While the Hasekura example is considered in our discussion very much contextually as a provenanced example of the lionhead form hilt, the Popham example serves as an interesting example of the influences of these hilts in foreign settings. It seems that by the middle of the 17th century the lionhead hilt of the kastane had profound influence on the hilts of many Dutch cutlasses and hangers. There are apparently substantial numbers of versions of these lionheads as well as the fingerstalls and general look of the kastane known.
By around the end of the century numbers of these kinds of hilts were being adopted by the English on their cutlasses and hangers, with the interest in these forms already established in the prototype occurrence with Popham.
These beasthead pommels were termed doghead or lionhead apparently, and of course show interesting variation in form, though essentially of 'kastane' form.
It would seem, to elaborate further on what has already been suggested, that perhaps the port cities, and local armourers there, may account for the apparent sundry versions of the kastane and varying interpretation of the decoration. While these often have equally varying blade forms of the same cutlass or hanger type, it would seem that many were either Solingen or Liege products. As noted, by around the 1730s it appears that the VOC blades begin to be seen with the boldly emblazoned dates, and these last until 1770s .
The VOC was of course a private company, not military, and perhaps the popularity of these exotic lionhead hangers and cutlasses eventually led to these men seeking these kinds of hilts on their issued swords. It is tempting to consider this scenario along with the circumstances of trade blades being in place as well. It is of course known that in many colonial situations, there are cottage industries of local artisans supplying soldiers and colonists with these kinds of exotica .
Naturally the high end kastane which would have remained in the perview of the Royal Workshops and in Kandyan regions would have remained true to form and without trade or issue blades.
Meanwhile, the locally produced versions of kastane in the port cities in the Sinhalese littoral would possibly have reflected other ethnic or demographic variation in degree in their interpretations, and accordingly been mounted with these trade or issue blades .
I hope to hear the views of others toward these thoughts as always, and look forward to continuing these discussions with these perspectives in mind and their plausibility.
Salaams Jim, I was delving amongst the Portuguese/Sri Lankan VOC and other archives ..please see... http://books.google.com.om/books?id...oliyans&f=false which delivers a fabulous description entitled Ceylon and the Portuguese, 1505-1658 By Paulus Edward Pieris ~
...where I found a report relating to Sri Lanka 1520AD .. on what I can only describe as a sort of Sri Lankan territorial army set up where land owners provided military groups in time of need to the rulers... One such page presents the description of a sword carried by the commanders of these small sub units as being small with lion headed hilts;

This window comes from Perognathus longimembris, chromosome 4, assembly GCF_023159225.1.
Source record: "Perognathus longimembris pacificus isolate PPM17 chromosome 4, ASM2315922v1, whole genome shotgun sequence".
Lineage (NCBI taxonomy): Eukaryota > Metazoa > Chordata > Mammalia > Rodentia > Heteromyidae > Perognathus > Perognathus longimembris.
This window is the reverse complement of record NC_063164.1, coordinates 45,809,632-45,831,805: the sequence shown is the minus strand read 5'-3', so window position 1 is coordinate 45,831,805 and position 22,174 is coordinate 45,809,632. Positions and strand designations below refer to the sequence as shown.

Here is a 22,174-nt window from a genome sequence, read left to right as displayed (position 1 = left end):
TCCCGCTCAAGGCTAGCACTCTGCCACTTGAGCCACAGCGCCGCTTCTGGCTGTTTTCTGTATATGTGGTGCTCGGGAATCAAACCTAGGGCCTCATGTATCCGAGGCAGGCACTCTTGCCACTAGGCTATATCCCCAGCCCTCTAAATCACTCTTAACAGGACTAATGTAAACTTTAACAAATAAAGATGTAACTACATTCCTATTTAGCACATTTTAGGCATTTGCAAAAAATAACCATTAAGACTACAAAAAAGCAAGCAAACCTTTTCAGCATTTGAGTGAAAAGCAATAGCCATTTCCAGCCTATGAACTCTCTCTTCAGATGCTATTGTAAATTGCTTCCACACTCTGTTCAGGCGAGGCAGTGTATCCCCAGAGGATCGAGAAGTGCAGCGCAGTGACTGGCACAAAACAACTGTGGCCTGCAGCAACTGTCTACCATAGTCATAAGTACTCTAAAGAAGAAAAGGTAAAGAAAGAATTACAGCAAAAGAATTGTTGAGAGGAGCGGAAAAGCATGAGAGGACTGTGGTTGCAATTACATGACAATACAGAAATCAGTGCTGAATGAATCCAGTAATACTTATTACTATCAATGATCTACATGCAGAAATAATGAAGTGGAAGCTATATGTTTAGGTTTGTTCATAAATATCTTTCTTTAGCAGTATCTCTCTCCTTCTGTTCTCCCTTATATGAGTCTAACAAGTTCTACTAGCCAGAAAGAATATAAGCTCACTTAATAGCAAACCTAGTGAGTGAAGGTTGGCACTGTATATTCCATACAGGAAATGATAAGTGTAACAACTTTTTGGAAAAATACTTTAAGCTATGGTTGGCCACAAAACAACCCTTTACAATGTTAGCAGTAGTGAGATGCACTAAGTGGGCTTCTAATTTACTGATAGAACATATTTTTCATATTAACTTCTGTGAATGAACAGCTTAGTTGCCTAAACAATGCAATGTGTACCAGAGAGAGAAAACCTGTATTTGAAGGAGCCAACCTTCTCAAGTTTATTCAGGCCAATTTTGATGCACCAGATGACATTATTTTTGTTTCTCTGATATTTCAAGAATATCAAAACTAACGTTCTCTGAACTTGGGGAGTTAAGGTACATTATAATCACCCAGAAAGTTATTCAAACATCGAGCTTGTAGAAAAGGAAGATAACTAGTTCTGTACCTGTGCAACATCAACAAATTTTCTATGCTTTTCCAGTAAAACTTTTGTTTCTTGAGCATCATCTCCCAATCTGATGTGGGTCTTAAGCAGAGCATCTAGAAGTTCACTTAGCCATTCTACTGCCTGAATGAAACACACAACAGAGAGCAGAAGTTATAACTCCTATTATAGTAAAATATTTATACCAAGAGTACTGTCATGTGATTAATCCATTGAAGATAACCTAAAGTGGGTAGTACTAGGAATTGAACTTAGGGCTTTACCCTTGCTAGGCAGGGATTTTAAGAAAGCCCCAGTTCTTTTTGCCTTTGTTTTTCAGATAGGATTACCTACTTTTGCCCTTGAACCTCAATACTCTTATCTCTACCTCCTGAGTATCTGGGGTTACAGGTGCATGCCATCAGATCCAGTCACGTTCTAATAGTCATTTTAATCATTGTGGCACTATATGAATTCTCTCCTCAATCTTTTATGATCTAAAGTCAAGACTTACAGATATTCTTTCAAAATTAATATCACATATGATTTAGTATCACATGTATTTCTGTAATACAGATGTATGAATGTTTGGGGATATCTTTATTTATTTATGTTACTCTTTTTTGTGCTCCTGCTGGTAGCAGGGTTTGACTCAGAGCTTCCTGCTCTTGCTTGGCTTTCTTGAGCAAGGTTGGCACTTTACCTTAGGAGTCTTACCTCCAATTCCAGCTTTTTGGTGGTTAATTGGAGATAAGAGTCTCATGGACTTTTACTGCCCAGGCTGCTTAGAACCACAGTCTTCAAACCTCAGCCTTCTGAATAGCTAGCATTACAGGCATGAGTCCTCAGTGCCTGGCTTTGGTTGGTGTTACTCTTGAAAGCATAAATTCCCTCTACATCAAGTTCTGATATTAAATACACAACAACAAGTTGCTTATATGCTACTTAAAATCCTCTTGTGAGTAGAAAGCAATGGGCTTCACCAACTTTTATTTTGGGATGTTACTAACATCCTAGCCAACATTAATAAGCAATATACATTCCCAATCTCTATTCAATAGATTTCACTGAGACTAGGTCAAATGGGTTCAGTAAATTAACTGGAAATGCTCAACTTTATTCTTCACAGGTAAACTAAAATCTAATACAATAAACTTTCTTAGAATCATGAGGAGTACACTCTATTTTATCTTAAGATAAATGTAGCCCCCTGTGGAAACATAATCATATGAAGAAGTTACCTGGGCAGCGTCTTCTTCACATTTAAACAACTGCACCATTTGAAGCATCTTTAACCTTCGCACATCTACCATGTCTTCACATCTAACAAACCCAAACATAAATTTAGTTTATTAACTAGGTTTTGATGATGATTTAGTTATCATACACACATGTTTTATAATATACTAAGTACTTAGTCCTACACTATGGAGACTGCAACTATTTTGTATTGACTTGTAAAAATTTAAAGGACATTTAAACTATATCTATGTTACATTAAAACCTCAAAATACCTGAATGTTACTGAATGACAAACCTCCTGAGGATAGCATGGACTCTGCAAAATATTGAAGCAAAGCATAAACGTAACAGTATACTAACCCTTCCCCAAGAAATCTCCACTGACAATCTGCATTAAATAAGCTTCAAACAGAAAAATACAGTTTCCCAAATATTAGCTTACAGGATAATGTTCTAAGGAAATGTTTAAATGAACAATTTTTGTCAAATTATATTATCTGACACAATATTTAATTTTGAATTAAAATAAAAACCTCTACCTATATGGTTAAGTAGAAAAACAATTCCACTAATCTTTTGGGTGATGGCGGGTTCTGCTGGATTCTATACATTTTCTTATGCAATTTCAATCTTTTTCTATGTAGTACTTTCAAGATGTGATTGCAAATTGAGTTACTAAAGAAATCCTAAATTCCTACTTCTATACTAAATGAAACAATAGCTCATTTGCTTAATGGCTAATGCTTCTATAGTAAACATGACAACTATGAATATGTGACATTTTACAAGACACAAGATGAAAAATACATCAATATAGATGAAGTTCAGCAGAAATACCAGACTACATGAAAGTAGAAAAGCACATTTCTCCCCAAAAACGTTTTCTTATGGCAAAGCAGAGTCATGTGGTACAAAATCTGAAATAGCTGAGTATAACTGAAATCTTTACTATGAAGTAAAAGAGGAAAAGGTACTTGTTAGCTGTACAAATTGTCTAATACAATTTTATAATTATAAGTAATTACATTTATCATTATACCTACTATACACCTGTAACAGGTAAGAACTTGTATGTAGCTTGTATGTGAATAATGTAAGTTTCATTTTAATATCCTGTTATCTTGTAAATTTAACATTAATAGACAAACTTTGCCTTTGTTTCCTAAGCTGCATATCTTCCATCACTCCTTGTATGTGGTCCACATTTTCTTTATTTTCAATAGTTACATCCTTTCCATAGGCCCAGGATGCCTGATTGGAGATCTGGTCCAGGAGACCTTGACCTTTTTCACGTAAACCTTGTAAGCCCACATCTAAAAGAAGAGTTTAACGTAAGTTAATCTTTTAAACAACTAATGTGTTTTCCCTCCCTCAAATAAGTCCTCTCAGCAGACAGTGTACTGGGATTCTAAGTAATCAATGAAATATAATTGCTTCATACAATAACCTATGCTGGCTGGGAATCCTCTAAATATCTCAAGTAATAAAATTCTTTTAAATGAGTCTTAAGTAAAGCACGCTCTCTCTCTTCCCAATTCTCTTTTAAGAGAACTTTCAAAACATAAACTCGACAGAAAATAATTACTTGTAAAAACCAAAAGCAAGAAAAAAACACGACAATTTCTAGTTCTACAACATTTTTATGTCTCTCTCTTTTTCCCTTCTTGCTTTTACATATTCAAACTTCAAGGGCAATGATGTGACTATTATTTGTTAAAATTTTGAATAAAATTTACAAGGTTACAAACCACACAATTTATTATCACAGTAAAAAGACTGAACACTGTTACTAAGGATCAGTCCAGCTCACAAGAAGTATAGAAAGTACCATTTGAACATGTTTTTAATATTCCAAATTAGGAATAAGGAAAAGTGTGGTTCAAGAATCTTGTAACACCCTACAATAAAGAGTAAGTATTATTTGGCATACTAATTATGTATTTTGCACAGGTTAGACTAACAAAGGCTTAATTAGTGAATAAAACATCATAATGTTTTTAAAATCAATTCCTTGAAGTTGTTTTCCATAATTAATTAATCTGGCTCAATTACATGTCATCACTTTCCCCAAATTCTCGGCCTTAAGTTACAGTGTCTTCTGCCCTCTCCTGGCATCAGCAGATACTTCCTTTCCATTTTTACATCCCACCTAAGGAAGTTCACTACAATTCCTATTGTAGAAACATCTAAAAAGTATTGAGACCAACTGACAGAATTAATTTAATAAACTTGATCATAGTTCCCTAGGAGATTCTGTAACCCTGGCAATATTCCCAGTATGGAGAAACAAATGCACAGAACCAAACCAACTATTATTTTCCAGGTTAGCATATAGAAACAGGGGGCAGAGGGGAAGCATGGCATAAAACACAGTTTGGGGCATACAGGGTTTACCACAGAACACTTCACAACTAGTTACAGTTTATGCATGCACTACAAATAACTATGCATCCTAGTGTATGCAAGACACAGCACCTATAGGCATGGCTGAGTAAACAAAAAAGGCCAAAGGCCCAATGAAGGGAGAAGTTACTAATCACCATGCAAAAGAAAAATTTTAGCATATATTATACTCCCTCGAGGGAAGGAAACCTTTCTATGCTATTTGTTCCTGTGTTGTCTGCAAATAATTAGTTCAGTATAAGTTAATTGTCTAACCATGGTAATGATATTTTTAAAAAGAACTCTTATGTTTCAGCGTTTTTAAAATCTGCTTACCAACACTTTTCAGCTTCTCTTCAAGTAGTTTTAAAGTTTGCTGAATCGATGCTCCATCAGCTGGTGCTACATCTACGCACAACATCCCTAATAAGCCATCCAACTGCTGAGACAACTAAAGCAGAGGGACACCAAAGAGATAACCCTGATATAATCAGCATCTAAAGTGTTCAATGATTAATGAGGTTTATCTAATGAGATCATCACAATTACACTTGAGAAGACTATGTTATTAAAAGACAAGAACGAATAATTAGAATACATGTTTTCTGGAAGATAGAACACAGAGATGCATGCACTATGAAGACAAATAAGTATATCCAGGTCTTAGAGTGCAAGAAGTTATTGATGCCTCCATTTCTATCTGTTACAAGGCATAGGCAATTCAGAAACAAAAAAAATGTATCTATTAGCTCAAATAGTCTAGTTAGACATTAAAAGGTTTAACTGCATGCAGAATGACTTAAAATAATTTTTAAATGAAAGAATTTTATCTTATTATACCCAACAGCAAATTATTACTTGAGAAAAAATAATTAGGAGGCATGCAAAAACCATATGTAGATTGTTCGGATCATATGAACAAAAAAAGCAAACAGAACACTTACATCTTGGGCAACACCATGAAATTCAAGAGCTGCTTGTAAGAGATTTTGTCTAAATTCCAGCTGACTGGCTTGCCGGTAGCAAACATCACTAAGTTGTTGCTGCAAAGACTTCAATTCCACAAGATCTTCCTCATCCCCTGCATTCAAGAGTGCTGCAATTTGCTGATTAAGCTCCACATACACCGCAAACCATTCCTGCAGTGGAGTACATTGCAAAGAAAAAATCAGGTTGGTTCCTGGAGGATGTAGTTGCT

Since these were for fighting against the invaders...( in 1520 this was the Portuguese...) this document provides evidence that the leaders of these small militias were called Arachchi and had superior officers over them called Mudaliyars.. proving not only that the Mudaliyars leadership were early Sri Lankan invention not working for the Portuguese but against them...(On the home team so to speak !) and that there were Sri Lankans Arachchi in 1520 armed with Kastane!! whose blades were indeed made in Sri Lanka and not imported!!
That suggests that the Kastane was not a Portuguese invention at all... but may still of course have been designed around an earlier imported style perhaps via Hormuz where the Moors often traded.
(The emphasis on the weapon design other than a possible rough framework hinted at as maybe influence from a European derivative would illustrate the deeply historical and religious nature of its development and is an area that I would later like to place some detail.)
Ibrahiim al Balooshi. :shrug:
Modeliar is a surname derived from the honorary title Mudali, a rank that was brought by the Tamil to Ceylon during their diaspora.
(Sebastião Dalgado - Glossario Luso Asiatico).
MODELIAR, mudeliar ( more correct but less used). Chief, native Captain; honorary title. From the tamil mudaliyãr, honorific plural of mudali, “ chief “.
The term was used in early times in the Meridional India and in Melaca, but subsisting presently in Ceylon. Their ceremony dress is very rich and exuberant, partly native partly Portuguese, of XVI century nobility
(Francisco de Andrada – Chronicles of King Dom João III – 1613)
He has put to torment some modeliars, who are Captains of war people.
(Antonio Bocarro Década XIII page 495 - 1635)
They had some encounters with the enemy in Matalé, where they cut 35 heads and took some araches and modiliares, who are the head men among them.
(João Ribeiro – Fatalidade Historica Ceilão – chapter V -1685)
And consulting eachother the person that should be elected, they settled that it should be an Apuame of the Emperor and by him well considered, due to being a man of gifts among them, discreet and great friend of ours and who had become a Christian, being then called Dom João; after all, precisely the convenient for such business. And giving him the title of Modeliar, who among us exercizes the rank of Field Master, in a few days arrived at Candia...
(Friar Fernão de Queiroz,- Conquest of Ceylon -1687
The Dissauas respond to the Adelantados of Spain and Fronteyros of Portugal; the Modeliares to the Fiel Masters; the Araches to the Company Captains.